11. Allison, our thoughts are with you!
    We are a married couple since 1957 , and very happily so. We dread the thoughts of what it could be like to be alone; thankfully, we haven’t crossed that bridge yet, but some day, one of us will and will know something of which you speak.
    All the best and…keep tabs on those birds! It’s when you love something outside of yourself that keeps you sane.

  12. If it is any consolation, I have cried and gotten all wet eyed reading this. I am thinking of the song, ” Hey Allison, I know this world is killing you ” Continue to shine girl. You are a special lady.

  13. I felt each and every word. I am still lost after Jim’s death. I chose to get a part time job (cause my my my I got old). But I have my 6 kitties and 1 dog, Willow, to make me get up and care for them. Sometimes it takes a bit longer for some to discover a new path.
    Thanks for sharing.

  14. So glad things have worked out for you. Love all your pictures and stories. Actually look forward to them. Keep them coming and the best to you and your family.

  15. Allison…I look forward to your posts each day. Not only are the photos amazing but your insights into what we are seeing bring awe and thought provoking messages. Now we learn the backstory. I want to give you hugs and sit by you and watch you work. I hope that you can find a way to publish so that even more people can share. While you may have been walking thru the darkness, you have brought sunshine to so many. Hopefully that sun will shine on you.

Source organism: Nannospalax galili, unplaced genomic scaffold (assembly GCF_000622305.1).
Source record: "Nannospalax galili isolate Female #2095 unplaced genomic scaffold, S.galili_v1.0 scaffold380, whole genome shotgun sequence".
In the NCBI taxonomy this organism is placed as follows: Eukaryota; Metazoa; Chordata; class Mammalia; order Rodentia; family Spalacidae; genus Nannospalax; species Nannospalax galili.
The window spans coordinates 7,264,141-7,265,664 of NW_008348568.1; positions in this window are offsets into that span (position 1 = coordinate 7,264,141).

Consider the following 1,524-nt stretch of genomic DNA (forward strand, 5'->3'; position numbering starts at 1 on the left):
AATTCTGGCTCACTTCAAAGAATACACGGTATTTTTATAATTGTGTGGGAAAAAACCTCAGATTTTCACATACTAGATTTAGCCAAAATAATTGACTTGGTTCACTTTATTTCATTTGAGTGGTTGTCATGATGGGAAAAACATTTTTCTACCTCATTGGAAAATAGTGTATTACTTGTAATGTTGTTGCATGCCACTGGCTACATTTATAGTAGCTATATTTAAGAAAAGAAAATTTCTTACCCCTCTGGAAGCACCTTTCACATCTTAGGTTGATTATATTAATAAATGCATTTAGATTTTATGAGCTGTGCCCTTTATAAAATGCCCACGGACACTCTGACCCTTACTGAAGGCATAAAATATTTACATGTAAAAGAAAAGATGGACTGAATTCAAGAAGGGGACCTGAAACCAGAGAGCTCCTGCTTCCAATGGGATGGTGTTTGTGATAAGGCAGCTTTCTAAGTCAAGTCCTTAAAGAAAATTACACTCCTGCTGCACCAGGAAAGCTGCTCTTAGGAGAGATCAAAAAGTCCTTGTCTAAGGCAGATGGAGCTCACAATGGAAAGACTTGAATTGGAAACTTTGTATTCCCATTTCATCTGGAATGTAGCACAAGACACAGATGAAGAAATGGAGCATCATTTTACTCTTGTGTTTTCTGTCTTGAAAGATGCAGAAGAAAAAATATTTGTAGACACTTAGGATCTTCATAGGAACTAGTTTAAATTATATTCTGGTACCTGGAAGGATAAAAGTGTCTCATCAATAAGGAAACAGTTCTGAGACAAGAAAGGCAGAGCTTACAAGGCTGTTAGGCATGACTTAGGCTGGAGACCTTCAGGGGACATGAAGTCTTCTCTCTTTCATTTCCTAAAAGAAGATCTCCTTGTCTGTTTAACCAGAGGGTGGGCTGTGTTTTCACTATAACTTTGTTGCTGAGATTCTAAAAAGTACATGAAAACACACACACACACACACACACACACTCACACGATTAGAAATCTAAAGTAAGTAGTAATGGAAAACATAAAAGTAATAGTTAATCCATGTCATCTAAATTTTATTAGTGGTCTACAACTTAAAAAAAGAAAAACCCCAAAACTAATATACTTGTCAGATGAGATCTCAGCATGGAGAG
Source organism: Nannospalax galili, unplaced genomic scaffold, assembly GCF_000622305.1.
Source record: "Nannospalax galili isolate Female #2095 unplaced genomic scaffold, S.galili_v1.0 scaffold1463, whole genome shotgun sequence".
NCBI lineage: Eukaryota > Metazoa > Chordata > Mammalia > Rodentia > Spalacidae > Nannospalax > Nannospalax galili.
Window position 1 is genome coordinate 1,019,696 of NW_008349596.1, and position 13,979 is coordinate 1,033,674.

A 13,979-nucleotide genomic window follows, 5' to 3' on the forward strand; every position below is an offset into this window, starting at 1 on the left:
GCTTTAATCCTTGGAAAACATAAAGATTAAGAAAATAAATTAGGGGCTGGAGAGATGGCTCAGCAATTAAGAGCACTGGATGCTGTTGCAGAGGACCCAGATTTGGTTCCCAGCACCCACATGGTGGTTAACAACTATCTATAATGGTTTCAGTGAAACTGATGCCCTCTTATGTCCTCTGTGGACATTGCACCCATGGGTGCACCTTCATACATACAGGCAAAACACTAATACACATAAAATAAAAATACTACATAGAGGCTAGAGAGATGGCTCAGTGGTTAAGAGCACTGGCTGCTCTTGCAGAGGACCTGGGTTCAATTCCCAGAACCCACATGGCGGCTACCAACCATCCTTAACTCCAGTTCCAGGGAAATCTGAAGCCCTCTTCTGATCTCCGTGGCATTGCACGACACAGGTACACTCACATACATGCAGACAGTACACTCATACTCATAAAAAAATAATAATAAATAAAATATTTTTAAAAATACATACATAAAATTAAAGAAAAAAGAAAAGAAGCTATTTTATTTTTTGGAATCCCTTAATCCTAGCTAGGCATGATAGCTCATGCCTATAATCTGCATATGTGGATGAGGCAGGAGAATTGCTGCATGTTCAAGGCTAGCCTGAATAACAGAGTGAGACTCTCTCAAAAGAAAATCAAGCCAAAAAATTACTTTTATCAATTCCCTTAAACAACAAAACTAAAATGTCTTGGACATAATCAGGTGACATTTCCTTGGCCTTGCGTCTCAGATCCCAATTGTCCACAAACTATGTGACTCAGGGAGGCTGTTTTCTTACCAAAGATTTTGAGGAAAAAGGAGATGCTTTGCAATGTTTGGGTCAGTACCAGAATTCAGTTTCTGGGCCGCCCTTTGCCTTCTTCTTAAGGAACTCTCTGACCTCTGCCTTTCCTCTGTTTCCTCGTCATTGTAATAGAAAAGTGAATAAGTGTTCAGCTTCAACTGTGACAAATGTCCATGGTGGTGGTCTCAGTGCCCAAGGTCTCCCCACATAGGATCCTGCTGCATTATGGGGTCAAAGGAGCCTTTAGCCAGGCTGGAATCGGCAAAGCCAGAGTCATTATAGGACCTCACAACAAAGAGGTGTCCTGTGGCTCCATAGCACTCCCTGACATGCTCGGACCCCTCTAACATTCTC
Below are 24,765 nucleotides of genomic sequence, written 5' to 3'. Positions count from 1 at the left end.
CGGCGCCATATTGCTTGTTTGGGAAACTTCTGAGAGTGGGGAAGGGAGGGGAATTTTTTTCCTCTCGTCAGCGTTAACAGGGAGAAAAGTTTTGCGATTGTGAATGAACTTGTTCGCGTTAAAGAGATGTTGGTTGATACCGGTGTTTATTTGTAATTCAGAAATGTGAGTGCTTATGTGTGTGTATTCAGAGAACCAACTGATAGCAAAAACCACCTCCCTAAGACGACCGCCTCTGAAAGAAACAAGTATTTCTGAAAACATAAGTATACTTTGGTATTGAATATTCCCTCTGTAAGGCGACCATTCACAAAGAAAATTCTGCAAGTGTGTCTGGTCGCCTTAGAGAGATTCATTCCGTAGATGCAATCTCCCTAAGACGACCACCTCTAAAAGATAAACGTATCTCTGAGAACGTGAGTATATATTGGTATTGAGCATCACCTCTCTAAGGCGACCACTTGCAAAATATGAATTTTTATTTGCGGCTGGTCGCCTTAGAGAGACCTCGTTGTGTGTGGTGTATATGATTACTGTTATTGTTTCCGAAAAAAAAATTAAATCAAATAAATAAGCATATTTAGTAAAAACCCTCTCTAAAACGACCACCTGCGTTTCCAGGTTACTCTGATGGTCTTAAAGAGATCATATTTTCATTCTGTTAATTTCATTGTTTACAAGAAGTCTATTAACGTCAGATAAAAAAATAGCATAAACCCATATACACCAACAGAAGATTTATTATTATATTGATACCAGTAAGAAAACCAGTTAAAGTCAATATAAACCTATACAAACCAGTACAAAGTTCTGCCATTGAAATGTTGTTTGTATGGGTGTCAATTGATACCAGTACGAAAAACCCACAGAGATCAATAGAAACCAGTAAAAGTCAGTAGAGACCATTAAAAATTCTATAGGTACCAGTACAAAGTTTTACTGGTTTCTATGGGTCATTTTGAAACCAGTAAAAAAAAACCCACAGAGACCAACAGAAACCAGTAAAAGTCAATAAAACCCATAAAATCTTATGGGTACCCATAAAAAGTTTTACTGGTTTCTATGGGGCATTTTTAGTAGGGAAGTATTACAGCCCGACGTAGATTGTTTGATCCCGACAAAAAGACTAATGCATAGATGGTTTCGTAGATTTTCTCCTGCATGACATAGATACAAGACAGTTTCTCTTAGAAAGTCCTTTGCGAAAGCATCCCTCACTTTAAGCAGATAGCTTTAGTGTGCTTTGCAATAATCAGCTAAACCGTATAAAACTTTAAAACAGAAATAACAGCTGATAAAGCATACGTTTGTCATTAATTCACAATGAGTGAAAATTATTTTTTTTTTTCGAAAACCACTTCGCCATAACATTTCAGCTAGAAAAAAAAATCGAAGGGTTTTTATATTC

16. If you ever find yourself on a weekend w/o the boys and nothing to do- PM me- I’m in Houston as well; let’s grab cameras and find an adventure or two. Trust me- it does get better ( seems you’re already realizing that) & it’s so amazing that you shared this. So many people wouldn’t have the guts.

  17. I believe you are not only helping yourself through your writing, but you are helping all of us too. It’s not often that we get a glimpse into someone’s soul. That’s really what you have given us, and we connect with you on so many different levels. We all love to see the birds, and “lifers”, and take joy in the stories of Bernadette….then the comedic captions on your beautiful photos. But really, this is the ultimate share, and we all love you for it.

  18. Hi Allison. Thought I’d suggest someone for you to follow on FB and blog: Hannah Stonehouse Hudson. You’ll probably recognize the photo she took that made her famous, and appreciate subsequent events in her life. Just last week, she did a TedX talk on the whirlwind, and the (almost oxymoronic) compassionate society of social media that enveloped her when her life took a tragic turn. I love BB and have so enjoyed your posts. We’re Texas folks, by the way, who live in Wisconsin. My husband is a born-and-raised Houston boy.

  19. Your wonderful pictures and funny comments make my day. Like you I have been fighting a battle this year but mine is care giver burnout. Your posts have given me such pleasure. Glad to here things are going much better.

  20. Pingback: The Stories They Could Tell. | Allison Zapata